The “60/40 portfolio” (60% stocks, 40% bonds) suffered a historically bad run in 2022, prompting many market practitioners to the 60/40 portfolio construct dead? With the stock/bond correlation rising sharply in just a few months, the diversification benefits and alpha potential of the 60/40 dwindled, hurting both the strategic construct and tactical asset allocation of multi-asset portfolios. Fixed income yields were hovering near historic lows, providing limited cushion for 60/40 portfolios against losses in equities, especially as it was accompanied by rising interest rates. Yet, an examination of inflation and growth dynamics suggests that the elevated stock/bond correlation is likely temporary and should normalize lower as inflation stabilizes. Lowered stock/bond correlation and higher fixed income yields suggest that the fundamental construct of the 60/40 portfolio remains attractive.

Diminishing diversification benefits

60/40 portfolios have delivered 9.4% annual returns over the last five decades, only marginally below the S&P 500’s 10.9% return, but with much lower volatilities. For investors with a more limited risk budget, or for those who sought out a potentially more consistent investment experience, the 60/40 portfolio has been quite an attractive option. Why has the 60/40 portfolio historically offered better risk-adjusted returns than the S&P 500? The diversification benefit—which is mainly driven by low stock/bond correlations.1 When stock/bond correlations are low, the diversification benefit is high, and vice-versa.

Since 1973, there have been five instances when the S&P 500 delivered an annual loss of more than 10%—the 60/40 portfolio outperformed the S&P 500 in each instance. In 2022, however, with heightened stock/bond correlations, the returns of equities and fixed income fell in tandem amid market meltdowns. Combined with already low starting bond yields, this created an environment where, despite still outperforming the S&P 500, the 60/40 portfolio recorded its second-largest annual loss since 1973.

Performance divergence when equity drawdown is greater than 10%
60/40 versus S&P 500

Bar char of 60/40 vs. S&P 500 comparing performance divergence when equity drawdown is greater than 10%.

Source: Bloomberg, Principal Asset Management. Data as of December 31, 2022. Inception date: January 31, 1973. Strategic Allocation: 60% S&P 500, 40% Bloomberg U.S. Treasury. Returns are gross and in USD without taking any without taking any transaction cost and alpha assumptions into accounts. Portfolio is rebalanced to the target weight on a monthly basis. Past performance is not an indicator of future performance. Not to be taken as investment advice. Actual returns may vary significantly from modelled returns.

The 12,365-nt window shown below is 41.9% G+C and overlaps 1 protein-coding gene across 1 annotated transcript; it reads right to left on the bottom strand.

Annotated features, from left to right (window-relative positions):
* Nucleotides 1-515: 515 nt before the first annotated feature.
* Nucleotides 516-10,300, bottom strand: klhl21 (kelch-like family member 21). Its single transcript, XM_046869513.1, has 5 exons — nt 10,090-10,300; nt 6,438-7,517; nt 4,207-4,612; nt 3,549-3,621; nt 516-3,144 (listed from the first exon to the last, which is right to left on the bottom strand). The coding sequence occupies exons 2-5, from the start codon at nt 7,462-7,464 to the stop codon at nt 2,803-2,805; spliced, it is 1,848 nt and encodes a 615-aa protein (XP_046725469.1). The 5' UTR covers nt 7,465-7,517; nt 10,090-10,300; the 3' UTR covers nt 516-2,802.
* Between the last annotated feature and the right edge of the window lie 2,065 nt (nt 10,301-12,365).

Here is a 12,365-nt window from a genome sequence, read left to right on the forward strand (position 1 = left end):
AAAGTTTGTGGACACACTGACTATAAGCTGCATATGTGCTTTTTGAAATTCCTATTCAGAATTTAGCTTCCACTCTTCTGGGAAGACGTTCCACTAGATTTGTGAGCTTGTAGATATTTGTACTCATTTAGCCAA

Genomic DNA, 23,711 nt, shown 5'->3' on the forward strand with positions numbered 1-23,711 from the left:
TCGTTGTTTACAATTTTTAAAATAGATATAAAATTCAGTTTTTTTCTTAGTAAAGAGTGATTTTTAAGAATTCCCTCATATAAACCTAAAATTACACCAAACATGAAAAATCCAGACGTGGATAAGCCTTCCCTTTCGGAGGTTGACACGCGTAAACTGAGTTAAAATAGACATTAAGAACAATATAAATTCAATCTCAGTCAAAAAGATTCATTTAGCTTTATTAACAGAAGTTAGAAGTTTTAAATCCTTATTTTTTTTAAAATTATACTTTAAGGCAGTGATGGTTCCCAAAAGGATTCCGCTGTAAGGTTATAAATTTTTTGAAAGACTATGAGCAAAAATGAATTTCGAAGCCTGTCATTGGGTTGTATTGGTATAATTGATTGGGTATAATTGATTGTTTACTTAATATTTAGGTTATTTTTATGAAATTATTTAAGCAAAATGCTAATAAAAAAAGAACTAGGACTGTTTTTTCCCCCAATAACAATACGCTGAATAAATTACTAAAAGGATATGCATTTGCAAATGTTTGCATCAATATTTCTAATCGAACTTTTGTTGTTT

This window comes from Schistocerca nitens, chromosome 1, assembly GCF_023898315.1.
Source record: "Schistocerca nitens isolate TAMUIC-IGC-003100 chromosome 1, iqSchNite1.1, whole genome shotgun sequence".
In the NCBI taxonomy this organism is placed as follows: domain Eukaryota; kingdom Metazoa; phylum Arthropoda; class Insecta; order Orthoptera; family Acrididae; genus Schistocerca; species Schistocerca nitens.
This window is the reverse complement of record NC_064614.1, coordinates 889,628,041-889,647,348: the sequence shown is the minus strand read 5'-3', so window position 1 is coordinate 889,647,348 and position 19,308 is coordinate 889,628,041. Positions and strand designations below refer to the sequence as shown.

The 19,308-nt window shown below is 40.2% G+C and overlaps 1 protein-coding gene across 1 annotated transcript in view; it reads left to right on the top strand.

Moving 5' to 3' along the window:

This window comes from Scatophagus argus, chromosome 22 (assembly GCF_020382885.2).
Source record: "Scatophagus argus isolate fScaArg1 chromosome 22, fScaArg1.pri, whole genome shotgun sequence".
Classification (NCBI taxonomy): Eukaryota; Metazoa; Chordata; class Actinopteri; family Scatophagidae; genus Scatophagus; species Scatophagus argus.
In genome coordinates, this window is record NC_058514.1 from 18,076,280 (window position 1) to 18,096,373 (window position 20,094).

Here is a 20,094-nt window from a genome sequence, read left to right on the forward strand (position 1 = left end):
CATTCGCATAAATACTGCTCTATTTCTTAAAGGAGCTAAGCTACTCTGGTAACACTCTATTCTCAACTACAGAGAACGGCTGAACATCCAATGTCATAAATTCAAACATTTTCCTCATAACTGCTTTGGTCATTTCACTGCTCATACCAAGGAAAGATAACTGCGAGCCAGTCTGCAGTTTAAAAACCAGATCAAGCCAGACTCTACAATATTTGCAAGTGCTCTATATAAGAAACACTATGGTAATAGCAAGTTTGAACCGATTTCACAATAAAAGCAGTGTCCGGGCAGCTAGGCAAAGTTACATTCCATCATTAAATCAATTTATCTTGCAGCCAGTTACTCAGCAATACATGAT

Unsurprisingly, 2022’s abysmal performance has raised the chorus of “the death of the 60/40 portfolio,” with investors concerned that multi-asset portfolios’ stability benefits and the asset allocation alpha potential are significantly and fundamentally reduced. What made this statement popular was the low yield environment preceding the 2022 selloff, and some market participants’ belief that the recent inflation increase was a regime shift that would permanently increase stock/bond correlations. Before concluding that the 60/40 portfolio is dead however, it’s important to examine the stock/bond correlation drivers for better insight into whether the recent correlation rise is a temporary or long-term structural shift.

Stock/bond correlation and diversification benefits

Line graph of stock/bond correlation and diversification benefits from 1976-2023.

Note: Correlations are between S&P 500 and Bloomberg UST Index. Diversification benefits defined as volatility reduction of 60/40 portfolio.
Source: Bloomberg, Principal Asset Allocation. Data as of June 30, 2023.

Stock/bond correlation dynamics

Although stock and bond performance are subject to many different forces, the two most important macro factors are economic growth and inflation. These two factors work differently for stocks and bonds, shaping their correlation landscape over time.

In a simplified model, when an economy grows rapidly, stocks typically benefit from stronger corporate earnings and higher dividends and therefore deliver better returns. Strong economic growth, however, leads to higher bond yields, which causes bonds to underperform. Alternatively, when inflation is high, central banks are typically raising interest rates to increase funding costs and curb demand, which is detrimental for both stocks and bonds. Effectively, economic growth moves stock and bond prices in opposite directions, while inflation, whether positive or negative, moves stock and bond prices in the same direction.